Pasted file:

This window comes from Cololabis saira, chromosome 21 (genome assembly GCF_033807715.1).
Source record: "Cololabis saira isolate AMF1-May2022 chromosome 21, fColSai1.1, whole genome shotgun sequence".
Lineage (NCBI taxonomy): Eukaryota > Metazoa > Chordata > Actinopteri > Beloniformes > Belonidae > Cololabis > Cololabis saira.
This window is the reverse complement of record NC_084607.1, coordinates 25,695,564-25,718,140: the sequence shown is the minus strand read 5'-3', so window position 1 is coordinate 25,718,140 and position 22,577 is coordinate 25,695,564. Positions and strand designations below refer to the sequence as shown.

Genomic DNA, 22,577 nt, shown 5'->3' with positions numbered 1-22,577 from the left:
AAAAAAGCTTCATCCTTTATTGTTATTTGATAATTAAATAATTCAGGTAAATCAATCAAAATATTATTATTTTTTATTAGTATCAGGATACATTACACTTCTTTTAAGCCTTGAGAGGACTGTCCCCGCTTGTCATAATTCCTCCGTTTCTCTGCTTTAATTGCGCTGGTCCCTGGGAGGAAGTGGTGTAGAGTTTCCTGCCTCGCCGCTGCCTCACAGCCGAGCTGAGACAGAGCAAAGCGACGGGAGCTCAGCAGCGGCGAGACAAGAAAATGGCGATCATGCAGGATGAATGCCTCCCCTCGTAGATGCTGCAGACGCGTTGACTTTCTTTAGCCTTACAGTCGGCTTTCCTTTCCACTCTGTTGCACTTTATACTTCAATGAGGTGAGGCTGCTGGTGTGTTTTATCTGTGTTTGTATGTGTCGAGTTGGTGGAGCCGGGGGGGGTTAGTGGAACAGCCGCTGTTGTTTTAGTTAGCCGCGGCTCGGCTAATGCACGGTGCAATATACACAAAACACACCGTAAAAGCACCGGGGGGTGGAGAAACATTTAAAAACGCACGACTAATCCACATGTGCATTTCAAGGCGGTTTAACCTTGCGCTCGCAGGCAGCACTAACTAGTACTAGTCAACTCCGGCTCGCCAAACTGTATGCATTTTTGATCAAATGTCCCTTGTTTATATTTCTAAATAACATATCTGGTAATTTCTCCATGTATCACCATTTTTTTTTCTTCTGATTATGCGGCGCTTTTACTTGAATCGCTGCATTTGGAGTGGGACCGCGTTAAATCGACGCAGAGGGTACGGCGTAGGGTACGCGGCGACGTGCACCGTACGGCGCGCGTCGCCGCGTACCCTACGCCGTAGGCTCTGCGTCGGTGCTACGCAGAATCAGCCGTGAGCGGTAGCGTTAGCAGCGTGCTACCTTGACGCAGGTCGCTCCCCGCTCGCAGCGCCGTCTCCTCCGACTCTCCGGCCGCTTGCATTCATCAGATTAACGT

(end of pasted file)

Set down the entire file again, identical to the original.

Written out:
This window comes from Cololabis saira, chromosome 21 (genome assembly GCF_033807715.1).
Source record: "Cololabis saira isolate AMF1-May2022 chromosome 21, fColSai1.1, whole genome shotgun sequence".
Lineage (NCBI taxonomy): Eukaryota > Metazoa > Chordata > Actinopteri > Beloniformes > Belonidae > Cololabis > Cololabis saira.
This window is the reverse complement of record NC_084607.1, coordinates 25,695,564-25,718,140: the sequence shown is the minus strand read 5'-3', so window position 1 is coordinate 25,718,140 and position 22,577 is coordinate 25,695,564. Positions and strand designations below refer to the sequence as shown.

Genomic DNA, 22,577 nt, shown 5'->3' with positions numbered 1-22,577 from the left:
AAAAAAGCTTCATCCTTTATTGTTATTTGATAATTAAATAATTCAGGTAAATCAATCAAAATATTATTATTTTTTATTAGTATCAGGATACATTACACTTCTTTTAAGCCTTGAGAGGACTGTCCCCGCTTGTCATAATTCCTCCGTTTCTCTGCTTTAATTGCGCTGGTCCCTGGGAGGAAGTGGTGTAGAGTTTCCTGCCTCGCCGCTGCCTCACAGCCGAGCTGAGACAGAGCAAAGCGACGGGAGCTCAGCAGCGGCGAGACAAGAAAATGGCGATCATGCAGGATGAATGCCTCCCCTCGTAGATGCTGCAGACGCGTTGACTTTCTTTAGCCTTACAGTCGGCTTTCCTTTCCACTCTGTTGCACTTTATACTTCAATGAGGTGAGGCTGCTGGTGTGTTTTATCTGTGTTTGTATGTGTCGAGTTGGTGGAGCCGGGGGGGGTTAGTGGAACAGCCGCTGTTGTTTTAGTTAGCCGCGGCTCGGCTAATGCACGGTGCAATATACACAAAACACACCGTAAAAGCACCGGGGGGTGGAGAAACATTTAAAAACGCACGACTAATCCACATGTGCATTTCAAGGCGGTTTAACCTTGCGCTCGCAGGCAGCACTAACTAGTACTAGTCAACTCCGGCTCGCCAAACTGTATGCATTTTTGATCAAATGTCCCTTGTTTATATTTCTAAATAACATATCTGGTAATTTCTCCATGTATCACCATTTTTTTTTCTTCTGATTATGCGGCGCTTTTACTTGAATCGCTGCATTTGGAGTGGGACCGCGTTAAATCGACGCAGAGGGTACGGCGTAGGGTACGCGGCGACGTGCACCGTACGGCGCGCGTCGCCGCGTACCCTACGCCGTAGGCTCTGCGTCGGTGCTACGCAGAATCAGCCGTGAGCGGTAGCGTTAGCAGCGTGCTACCTTGACGCAGGTCGCTCCCCGCTCGCAGCGCCGTCTCCTCCGACTCTCCGGCCGCTTGCATTCATCAGATTAACGT